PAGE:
• In 2014, Total/SunPower purchased SolarBridge Technologies, a provider of solar micro-inverters and solar inverters for photovoltaic arrays.
  • Total invested in Diamond Energy, an electricity retailer supporting renewable generation derived from Australia’s natural resources.
  • On May 9, 2016, Total agreed to purchase French battery maker Saft Groupe S.A. for 1.1 billion euros. Batteries are a key enabling technology for continued development of solar resources.
  • In 2016, Total also invested in United Wind, a company offering small-scale wind turbine leases that make wind power possible for millions of Americans.
  • In 2017, Total made an investment in PitPoint, an organization that provides clean fuels such as compressed natural gas (CNG), liquefied natural gas (LNG), hydrogen fuel and infrastructure for electric charging.

Total is also an investor in Amyris, a company that uses its industrial synthetic biology platform to convert plant sugars into a variety of hydrocarbon molecules,including biofuel.

Total went on the record regarding its commitment to renewable energy by putting on its website: “For Total, contributing to the development of renewable energies is as much a strategic choice as an industrial responsibility. We are doing our part to diversify the global energy mix by investing in renewables, with a strategic focus on solar energy and bioenergies.” While internal patenting may have declined, Shell’s commitment to a diversified approach to energy generation can clearly be seen in its overall investment in renewable energy sources.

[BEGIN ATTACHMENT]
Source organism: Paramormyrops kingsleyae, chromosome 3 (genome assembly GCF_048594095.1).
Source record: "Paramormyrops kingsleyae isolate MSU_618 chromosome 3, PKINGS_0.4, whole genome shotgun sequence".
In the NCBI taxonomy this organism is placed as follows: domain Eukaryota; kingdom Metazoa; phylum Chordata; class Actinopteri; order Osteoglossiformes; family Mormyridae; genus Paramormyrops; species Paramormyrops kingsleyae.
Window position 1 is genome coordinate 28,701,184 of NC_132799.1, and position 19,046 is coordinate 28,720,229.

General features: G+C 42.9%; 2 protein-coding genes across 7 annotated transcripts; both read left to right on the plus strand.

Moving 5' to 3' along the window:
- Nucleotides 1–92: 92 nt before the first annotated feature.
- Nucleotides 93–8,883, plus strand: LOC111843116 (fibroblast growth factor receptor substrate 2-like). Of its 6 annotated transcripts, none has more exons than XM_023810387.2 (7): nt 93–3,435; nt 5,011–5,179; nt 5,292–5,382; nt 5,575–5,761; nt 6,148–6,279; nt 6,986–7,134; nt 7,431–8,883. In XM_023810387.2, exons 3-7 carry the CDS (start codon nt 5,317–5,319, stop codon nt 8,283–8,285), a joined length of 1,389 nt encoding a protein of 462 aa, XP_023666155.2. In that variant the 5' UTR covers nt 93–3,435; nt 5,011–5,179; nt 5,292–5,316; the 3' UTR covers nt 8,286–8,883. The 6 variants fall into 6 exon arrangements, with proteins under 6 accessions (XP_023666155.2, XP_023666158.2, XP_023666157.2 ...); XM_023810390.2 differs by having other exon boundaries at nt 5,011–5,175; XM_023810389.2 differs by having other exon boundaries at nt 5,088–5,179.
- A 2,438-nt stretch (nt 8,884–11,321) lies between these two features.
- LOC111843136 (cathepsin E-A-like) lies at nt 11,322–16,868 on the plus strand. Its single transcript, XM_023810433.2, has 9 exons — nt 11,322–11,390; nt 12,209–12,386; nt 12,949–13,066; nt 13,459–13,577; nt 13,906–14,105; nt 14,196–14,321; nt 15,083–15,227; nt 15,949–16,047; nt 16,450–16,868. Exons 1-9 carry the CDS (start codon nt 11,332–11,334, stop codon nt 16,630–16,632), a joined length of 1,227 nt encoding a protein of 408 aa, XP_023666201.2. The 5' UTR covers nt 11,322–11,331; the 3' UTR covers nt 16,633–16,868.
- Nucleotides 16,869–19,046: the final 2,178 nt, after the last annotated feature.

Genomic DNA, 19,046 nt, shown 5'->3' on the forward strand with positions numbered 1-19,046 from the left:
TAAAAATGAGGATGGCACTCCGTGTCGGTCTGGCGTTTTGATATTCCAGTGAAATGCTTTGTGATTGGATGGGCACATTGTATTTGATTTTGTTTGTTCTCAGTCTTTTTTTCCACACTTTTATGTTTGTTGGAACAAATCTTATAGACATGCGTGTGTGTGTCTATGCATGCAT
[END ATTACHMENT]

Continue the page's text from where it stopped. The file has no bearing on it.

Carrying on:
Royal Dutch Shell

In May 2016, Royal Dutch Shell made headlines by announcing it had established a separate New Energies division to invest in renewable and low-carbon power. The new division was established to consolidate Shell’s existing hydrogen, biofuels and solar activities. It also announced it was adding wind power to its renewable energy sources that the division manages, including wind farms off the Dutch coast. This activity complements the six wind projects Shell is operating in the United States.

In addition to its internal efforts, Shell most recently announced the acquisition of MP2 Energy, a U.S. player in the electricity space. MP2  is a truly diversified energy company managing 1.7 gigawatts of power, including 30 megawatts of landfill gas, 30 megawatts of large-scale solar and 550 megawatts of wind, as well as 70 megawatts of natural-gas-fired peaker plants. In addition, MP2 has approximately 40 megawatts of distributed solar through a partnership with SolarCity, the renewables company led by Elon Musk.